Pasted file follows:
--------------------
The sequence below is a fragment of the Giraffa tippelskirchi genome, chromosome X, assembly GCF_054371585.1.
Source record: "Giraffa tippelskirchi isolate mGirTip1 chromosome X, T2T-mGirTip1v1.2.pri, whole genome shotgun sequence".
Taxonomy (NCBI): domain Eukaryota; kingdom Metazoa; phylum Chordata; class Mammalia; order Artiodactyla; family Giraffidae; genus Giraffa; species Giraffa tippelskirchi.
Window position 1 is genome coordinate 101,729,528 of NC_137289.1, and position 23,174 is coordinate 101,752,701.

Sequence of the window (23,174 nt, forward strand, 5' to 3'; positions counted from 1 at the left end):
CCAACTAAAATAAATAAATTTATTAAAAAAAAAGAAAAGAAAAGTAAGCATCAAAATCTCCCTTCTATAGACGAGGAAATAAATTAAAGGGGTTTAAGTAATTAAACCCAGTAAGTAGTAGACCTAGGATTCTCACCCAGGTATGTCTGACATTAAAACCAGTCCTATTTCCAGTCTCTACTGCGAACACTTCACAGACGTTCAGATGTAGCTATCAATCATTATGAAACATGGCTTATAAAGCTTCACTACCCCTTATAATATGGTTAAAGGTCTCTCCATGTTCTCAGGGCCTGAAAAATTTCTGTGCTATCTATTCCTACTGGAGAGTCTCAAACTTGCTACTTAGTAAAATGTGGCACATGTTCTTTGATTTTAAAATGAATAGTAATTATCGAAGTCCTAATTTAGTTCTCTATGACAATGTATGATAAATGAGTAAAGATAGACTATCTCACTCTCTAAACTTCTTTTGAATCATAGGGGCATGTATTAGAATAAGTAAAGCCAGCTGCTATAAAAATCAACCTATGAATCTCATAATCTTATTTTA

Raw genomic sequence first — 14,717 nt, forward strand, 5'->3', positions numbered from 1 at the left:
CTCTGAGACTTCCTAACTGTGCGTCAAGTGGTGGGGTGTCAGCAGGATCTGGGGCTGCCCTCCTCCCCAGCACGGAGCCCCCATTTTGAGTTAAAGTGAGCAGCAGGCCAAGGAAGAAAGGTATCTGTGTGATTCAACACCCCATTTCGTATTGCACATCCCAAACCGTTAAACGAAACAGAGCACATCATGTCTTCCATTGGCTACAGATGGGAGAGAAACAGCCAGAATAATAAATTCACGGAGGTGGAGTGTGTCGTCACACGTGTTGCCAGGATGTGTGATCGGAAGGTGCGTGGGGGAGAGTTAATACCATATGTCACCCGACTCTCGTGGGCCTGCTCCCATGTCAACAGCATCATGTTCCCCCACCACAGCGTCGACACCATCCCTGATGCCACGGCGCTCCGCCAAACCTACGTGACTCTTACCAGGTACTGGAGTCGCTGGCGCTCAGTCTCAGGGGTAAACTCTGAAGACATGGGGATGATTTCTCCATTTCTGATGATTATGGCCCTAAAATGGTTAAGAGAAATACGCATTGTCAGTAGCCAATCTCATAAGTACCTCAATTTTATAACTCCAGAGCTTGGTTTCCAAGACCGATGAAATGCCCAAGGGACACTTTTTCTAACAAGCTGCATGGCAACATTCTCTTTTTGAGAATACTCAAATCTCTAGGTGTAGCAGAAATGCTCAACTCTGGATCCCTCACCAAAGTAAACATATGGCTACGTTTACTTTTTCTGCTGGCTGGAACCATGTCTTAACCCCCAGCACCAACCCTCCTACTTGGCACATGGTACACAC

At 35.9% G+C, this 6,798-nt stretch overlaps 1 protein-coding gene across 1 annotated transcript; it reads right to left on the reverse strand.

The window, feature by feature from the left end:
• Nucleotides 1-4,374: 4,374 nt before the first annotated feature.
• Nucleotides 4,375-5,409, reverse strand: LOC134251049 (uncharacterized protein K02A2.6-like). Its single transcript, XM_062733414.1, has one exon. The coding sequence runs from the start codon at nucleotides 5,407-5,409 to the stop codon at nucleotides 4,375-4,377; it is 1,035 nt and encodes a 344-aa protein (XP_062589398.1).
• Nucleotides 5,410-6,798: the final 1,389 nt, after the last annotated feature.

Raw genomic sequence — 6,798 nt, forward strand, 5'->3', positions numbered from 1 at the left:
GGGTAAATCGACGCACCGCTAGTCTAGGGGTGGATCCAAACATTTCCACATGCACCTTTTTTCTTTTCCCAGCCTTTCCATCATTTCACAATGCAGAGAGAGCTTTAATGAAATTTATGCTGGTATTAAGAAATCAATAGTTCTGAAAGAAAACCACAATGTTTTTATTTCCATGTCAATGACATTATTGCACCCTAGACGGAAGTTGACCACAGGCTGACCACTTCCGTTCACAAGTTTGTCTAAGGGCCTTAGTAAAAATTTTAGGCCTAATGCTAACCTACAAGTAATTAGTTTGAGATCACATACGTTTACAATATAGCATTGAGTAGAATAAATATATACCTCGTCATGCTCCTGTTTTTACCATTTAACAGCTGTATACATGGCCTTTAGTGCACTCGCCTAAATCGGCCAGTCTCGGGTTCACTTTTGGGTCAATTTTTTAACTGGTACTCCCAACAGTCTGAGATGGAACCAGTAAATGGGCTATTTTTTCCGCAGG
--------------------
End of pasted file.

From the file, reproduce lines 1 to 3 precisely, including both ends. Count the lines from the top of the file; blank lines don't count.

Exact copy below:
The sequence below is a fragment of the Giraffa tippelskirchi genome, chromosome X, assembly GCF_054371585.1.
Source record: "Giraffa tippelskirchi isolate mGirTip1 chromosome X, T2T-mGirTip1v1.2.pri, whole genome shotgun sequence".
Taxonomy (NCBI): domain Eukaryota; kingdom Metazoa; phylum Chordata; class Mammalia; order Artiodactyla; family Giraffidae; genus Giraffa; species Giraffa tippelskirchi.